- Stress testing of automation controller and automation mesh for scale-out execution of Ansible Playbooks and other content.
Container Health Index and security grading
Ansible Automation Platform publishes supported execution environments with a security grading called the Container Health Index (CHI). This means that container images are certified, maintained, and supported by Red Hat. No similar service is available with community AWX.
- If an execution environment lands anywhere other than an “A” security grade, the SLA is 5 business days to get it back up to the “A” grade. This does not apply for execution environments in AWX.
Secure Development Lifecycle practices
Secure Development Lifecycle (SDL) is a codified set of best practices that are standardized into specific phases of product development at Red Hat. Ansible Automation Platform follows SDL in development. Because of their decentralized nature, AWX and the disparate Ansible sub-projects do not.
The goal of SDL practices and standards is to:
- Reduce the number of vulnerabilities in released software.
- Mitigate the potential impact of undetected or unaddressed vulnerabilities.
- Address the root causes of vulnerabilities to prevent future recurrences.
Bugs in Ansible Automation Platform are tracked in a central database and a development team works to fix them on a daily basis. Bug resolution is prioritized according to direct user feedback.
- Customers have access to Red Hat-identified bug fixes via access.redhat.com.
- Customers can either open a case in the customer portal, or for more urgent bug fixes, can contact their local support center via phone.
In community Ansible, on the other hand, bugs are not centrally tracked, and they are prioritized by the community as a whole. It can also be difficult for users to transition between versions of community Ansible due to how bug fixes differ across those versions.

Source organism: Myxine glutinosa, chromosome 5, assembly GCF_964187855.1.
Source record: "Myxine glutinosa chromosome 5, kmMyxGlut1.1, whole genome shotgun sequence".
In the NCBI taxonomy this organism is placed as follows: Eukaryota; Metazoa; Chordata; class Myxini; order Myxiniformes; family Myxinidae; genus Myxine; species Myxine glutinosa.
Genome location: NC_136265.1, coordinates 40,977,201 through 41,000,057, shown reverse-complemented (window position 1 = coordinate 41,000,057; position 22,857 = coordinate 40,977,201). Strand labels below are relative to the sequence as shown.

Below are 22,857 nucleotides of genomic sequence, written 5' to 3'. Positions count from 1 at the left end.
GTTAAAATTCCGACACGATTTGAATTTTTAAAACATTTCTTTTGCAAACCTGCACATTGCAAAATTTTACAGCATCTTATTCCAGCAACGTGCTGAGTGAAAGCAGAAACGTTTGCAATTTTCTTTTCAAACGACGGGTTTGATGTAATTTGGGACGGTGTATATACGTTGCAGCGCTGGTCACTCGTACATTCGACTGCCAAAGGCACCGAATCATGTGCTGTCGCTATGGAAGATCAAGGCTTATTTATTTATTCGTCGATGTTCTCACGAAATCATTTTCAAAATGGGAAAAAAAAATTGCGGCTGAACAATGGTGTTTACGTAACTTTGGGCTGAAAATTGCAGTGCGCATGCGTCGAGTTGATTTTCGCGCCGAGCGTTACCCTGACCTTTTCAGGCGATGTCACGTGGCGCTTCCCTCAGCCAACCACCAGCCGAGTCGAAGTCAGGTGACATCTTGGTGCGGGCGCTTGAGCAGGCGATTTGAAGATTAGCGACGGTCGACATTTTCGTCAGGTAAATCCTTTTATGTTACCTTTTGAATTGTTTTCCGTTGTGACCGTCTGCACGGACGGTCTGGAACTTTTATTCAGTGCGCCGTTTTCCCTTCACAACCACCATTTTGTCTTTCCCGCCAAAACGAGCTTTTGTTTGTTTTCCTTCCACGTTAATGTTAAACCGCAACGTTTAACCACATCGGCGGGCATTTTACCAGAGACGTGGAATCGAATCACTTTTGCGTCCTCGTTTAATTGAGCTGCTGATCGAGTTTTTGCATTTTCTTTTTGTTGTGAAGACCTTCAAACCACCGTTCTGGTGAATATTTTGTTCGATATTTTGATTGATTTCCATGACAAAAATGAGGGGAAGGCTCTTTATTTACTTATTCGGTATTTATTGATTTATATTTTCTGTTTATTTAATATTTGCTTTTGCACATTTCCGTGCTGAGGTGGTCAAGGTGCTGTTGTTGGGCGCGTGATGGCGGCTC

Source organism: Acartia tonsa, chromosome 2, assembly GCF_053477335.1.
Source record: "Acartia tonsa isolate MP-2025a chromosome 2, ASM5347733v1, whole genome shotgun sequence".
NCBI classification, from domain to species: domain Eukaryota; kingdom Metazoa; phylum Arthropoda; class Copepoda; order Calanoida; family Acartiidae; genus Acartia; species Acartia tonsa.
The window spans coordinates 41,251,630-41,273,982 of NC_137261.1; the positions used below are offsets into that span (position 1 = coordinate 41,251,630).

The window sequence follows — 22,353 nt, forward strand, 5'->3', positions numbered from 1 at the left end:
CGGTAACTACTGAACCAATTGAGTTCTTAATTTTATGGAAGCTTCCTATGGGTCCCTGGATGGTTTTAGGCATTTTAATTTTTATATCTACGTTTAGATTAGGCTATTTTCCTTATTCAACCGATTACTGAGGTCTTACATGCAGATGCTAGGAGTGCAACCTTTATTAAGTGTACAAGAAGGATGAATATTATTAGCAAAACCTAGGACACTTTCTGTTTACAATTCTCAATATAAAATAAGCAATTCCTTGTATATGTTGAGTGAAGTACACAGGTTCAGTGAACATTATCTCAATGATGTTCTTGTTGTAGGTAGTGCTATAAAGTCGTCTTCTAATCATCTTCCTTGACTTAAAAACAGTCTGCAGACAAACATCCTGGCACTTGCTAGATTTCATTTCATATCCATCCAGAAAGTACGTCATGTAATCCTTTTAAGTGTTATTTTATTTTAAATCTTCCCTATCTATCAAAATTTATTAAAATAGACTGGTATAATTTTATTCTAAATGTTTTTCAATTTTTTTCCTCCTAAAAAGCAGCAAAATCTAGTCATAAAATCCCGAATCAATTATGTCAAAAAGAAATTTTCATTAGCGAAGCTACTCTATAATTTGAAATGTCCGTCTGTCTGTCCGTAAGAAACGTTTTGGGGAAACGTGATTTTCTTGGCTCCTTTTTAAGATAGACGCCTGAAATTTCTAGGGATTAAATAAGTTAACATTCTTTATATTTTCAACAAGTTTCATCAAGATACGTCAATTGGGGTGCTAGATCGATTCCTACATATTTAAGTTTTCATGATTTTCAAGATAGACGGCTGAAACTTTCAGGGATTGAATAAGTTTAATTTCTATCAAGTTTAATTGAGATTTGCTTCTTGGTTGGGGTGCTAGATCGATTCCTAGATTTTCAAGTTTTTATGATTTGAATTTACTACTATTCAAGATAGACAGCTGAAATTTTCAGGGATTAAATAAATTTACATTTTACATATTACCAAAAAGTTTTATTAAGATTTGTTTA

Ansible Automation Platform comes with the consistent personalized attention that enterprises need to quickly deal with bugs and limit their possible consequences for business operations.
Ansible Automation Platform includes Event-Driven Ansible, which can automate a variety of tasks—including software updates and remediation—through a standardized and audited process. Event-Driven Ansible can help you:
- Minimize human errors that are often caused by high-volume, repetitive tasks and add vulnerabilities to the supply chain.
- Automate security responses to address vulnerabilities rapidly, before they become urgent issues.
Still curious about the differences between Ansible and Ansible Automation Platform?
Red Hat Ansible Automation Platform provides a consistent enterprise framework for you to build and operate IT automation at scale, while prioritizing security every step of the way. It allows your teams to automate security and compliance across your enterprise, and use certified automation content to respond to threats in a coordinated way—with around-the-clock support from Red Hat.
Red Hat’s open development model connects the engineers behind Ansible Automation Platform to more than a dozen open source Ansible projects in the community. As members work together to identify and elevate the best ideas, Red Hat supports them by contributing to the code and creating products from upstream projects.
Ansible Automation Platform simplifies packaging and distribution while providing tested and trusted interoperability between all the components. Combined with an 18-month support life cycle, Ansible Automation Platform minimizes the uncertainty and security vulnerabilities that come with using upstream open source tools.
Additionally, Ansible Automation Platform can serve as an integration point for security solutions by using content from certified partners like CyberArk, IBM, and Palo Alto Networks, allowing you to automate the management and integration of a wide range of external security technologies.